Advertising
Advertising

How to Thrive in Chaos

How to Thrive in Chaos

John F. Kennedy once remarked,

Victory has a thousand fathers, but defeat is an orphan.

H. William Dettmer used this quote in an interesting way – commenting,

“In business, successes are usually trumpeted, while failures are normally buried in obscurity. Consequently, it may be difficult to find practitioners willing to advertise that we failed to achieve positive results with – insert name of your chosen methodology of the month.”

Dettmer used this to point out how we blindly use popular management tools and techniques in problem-solving. The problem is that we might be using a technique ill-suited for the environment we are in. So, how can we identify our environment in order to apply the right tool? One way to do this is to use the Cynefin framework.

A Sense-Making Framework

    Developed by Dave Snowden (not Edward Snowden!), the Cynefin framework is a conceptual way to assist decision makers in making decisions. The word Cynefin (pronounced KUN-iv-in) is a Welsh word for habitat. Dettmer informs us that it is a way to help us visualize and understand how systems operate within a variety of domains. Let’s take a look at how he describes this framework.[1]

    Advertising

    The external environment describes a continuum from ordered to unordered. The continuum is further divided into general contexts, or domains. It is a sense-making framework helping us make and understand where a system exists among the domains. It helps us identify the correct tools, approaches, processes, and methods that are likely to work in a given domain.

    It is not intended to categorize as most categorization matrices imply some value judgement about which cell is better. No one cell is more valuable than the other.

    Five Domains of the Cynefin Framework

      The Cynefin framework is essentially five domains, where four are associated with environmental factors or systems – the fifth domain touches the other four.

      1. Simple
      2. Complicated
      3. Complex
      4. Chaotic
      5. Disorder

      We can use this framework to identify the state of our knowledge and the state of available information. Another way to look at this is by identifying the state of what is certain to what is uncertain. An understanding of this will assist us in determining which domain we exist in as an organization.

      1. Simple

      In the Simple domain, systems are stable and we can see clearly the cause-and-effect relationship. Little uncertainty exists in this domain and we are able to make decisions by simply categorizing things.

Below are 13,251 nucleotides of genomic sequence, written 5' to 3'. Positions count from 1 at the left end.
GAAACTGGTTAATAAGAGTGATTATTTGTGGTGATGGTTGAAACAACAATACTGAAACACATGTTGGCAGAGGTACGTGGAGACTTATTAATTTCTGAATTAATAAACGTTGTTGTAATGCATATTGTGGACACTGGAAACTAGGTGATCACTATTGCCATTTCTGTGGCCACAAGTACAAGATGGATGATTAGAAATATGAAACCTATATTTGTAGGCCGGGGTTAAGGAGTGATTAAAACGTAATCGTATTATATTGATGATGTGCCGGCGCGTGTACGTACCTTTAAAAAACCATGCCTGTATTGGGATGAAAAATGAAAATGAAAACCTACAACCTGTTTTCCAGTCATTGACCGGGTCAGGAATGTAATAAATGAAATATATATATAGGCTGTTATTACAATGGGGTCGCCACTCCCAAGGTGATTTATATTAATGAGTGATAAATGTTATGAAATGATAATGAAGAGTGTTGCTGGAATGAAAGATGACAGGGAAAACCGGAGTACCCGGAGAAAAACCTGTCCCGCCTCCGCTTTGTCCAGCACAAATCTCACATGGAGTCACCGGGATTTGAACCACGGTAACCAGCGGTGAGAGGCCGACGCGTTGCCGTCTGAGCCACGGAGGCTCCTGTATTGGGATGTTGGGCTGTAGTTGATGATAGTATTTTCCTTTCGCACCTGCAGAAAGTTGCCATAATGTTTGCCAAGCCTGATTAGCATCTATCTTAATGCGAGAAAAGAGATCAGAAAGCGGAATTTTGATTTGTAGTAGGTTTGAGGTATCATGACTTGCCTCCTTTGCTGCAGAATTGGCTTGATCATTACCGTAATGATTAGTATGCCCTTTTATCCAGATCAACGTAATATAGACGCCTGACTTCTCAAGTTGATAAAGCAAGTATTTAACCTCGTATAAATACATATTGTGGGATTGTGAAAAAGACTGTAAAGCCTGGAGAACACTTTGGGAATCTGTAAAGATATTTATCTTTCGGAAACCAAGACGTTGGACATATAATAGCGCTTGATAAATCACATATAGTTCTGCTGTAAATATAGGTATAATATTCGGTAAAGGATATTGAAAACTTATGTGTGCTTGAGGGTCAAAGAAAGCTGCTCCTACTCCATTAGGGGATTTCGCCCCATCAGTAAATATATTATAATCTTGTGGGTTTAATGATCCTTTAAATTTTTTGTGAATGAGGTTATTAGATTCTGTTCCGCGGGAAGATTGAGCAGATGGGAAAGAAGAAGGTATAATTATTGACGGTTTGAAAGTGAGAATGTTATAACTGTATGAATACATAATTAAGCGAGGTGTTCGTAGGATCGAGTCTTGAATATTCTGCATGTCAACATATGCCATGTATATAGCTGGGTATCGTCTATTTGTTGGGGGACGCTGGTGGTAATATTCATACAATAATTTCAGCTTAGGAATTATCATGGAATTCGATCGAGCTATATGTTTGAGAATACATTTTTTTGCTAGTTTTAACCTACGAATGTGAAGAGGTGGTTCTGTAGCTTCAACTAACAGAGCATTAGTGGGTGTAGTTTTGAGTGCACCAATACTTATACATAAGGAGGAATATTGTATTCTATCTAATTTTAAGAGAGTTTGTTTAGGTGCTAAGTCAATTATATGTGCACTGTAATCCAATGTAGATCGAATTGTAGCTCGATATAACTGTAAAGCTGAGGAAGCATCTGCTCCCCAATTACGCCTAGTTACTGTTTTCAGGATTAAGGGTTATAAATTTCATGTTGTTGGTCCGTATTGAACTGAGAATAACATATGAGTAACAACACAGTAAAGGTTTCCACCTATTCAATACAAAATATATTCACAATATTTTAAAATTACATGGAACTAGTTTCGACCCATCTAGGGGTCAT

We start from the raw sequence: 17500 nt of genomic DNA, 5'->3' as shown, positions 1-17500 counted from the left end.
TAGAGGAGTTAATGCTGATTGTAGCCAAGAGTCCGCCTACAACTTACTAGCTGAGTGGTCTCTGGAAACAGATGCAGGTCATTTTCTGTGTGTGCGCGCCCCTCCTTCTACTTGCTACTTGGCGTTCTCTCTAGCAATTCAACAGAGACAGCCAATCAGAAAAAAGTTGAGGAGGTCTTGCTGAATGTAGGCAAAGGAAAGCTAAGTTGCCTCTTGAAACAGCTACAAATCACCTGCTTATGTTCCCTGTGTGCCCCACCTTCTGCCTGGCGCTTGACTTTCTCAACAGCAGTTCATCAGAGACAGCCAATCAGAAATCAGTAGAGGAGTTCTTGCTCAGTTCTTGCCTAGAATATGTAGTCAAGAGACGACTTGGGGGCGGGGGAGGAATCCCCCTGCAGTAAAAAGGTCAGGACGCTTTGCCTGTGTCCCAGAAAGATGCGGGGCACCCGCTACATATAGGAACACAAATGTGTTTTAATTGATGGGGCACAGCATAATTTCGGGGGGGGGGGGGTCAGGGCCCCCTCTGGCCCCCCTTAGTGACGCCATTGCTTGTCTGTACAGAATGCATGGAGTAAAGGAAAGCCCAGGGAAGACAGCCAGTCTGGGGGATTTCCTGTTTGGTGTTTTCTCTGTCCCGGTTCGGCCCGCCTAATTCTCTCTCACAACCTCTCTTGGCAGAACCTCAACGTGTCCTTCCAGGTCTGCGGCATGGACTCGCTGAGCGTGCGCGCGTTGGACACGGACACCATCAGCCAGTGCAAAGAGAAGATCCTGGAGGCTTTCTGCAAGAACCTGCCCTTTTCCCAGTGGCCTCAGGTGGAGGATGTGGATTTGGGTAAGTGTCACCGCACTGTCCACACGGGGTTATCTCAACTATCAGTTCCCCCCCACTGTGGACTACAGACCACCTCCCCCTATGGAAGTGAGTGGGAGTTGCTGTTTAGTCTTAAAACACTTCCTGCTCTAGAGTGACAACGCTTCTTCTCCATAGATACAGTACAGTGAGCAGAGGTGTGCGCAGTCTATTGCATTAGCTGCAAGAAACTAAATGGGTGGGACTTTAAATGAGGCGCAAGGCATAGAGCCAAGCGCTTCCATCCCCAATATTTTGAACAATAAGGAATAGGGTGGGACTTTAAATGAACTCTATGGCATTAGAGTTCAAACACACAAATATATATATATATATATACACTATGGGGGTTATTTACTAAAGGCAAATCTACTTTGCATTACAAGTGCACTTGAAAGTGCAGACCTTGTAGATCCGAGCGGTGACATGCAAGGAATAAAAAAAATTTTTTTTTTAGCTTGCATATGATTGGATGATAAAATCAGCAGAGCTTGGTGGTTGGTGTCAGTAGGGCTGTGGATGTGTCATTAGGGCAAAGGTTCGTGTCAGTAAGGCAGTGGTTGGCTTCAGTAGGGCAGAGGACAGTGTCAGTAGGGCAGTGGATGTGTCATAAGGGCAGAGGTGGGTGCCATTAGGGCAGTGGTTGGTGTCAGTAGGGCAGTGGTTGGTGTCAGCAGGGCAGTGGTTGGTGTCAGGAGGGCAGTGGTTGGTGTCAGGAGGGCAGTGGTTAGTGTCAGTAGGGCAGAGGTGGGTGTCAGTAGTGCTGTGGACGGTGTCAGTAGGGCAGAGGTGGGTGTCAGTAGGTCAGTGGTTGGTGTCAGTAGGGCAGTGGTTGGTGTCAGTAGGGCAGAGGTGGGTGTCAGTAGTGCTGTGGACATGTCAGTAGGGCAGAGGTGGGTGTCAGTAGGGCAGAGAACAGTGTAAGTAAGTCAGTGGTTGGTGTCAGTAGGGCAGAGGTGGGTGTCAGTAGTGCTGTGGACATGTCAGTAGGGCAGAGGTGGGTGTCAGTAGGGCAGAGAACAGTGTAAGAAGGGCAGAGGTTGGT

State of Knowledge and Information:

      Advertising

      • The information is available and we have it.
      • As an organization, we have asked questions and have found the right answers.
      • The “right” answer is easy to identify.

      Example of this domain:

      • Government departments

      Tools to use in this domain:

      • Typical top down command and control system where employees follow a simple standard operating procedure.

      2. Complicated

      This is the domain of experts. In the Complicated domain you will find that there is no single “right” answer. Dettmer informs us that the philosophy of continuous process improvement is rooted in this domain.

      State of Knowledge and Information:

      • We know the information we need, but we don’t have the answers.
      • We have asked but have not received an answer.

      Example of this domain:

      • Auto-manufacturing

      Tools to use in this domain:

      3. Complex

      The best way to determine if you have a Complex or Complicated system is to figure out if you have an emergent or complex adaptive system. Dettmer points out that a complex system will have large numbers of components or agents interacting (as well as learning and adapting).

      Advertising

      State of Knowledge and Information:

      • The information we need is out there somewhere, but we don’t know what we’re looking for.
      • We have not asked, but the answer is out there.

      Examples of this domain:

      • Stock Market, Insect Colony, Insurgency

      Tools to use in this domain:

      4. Chaotic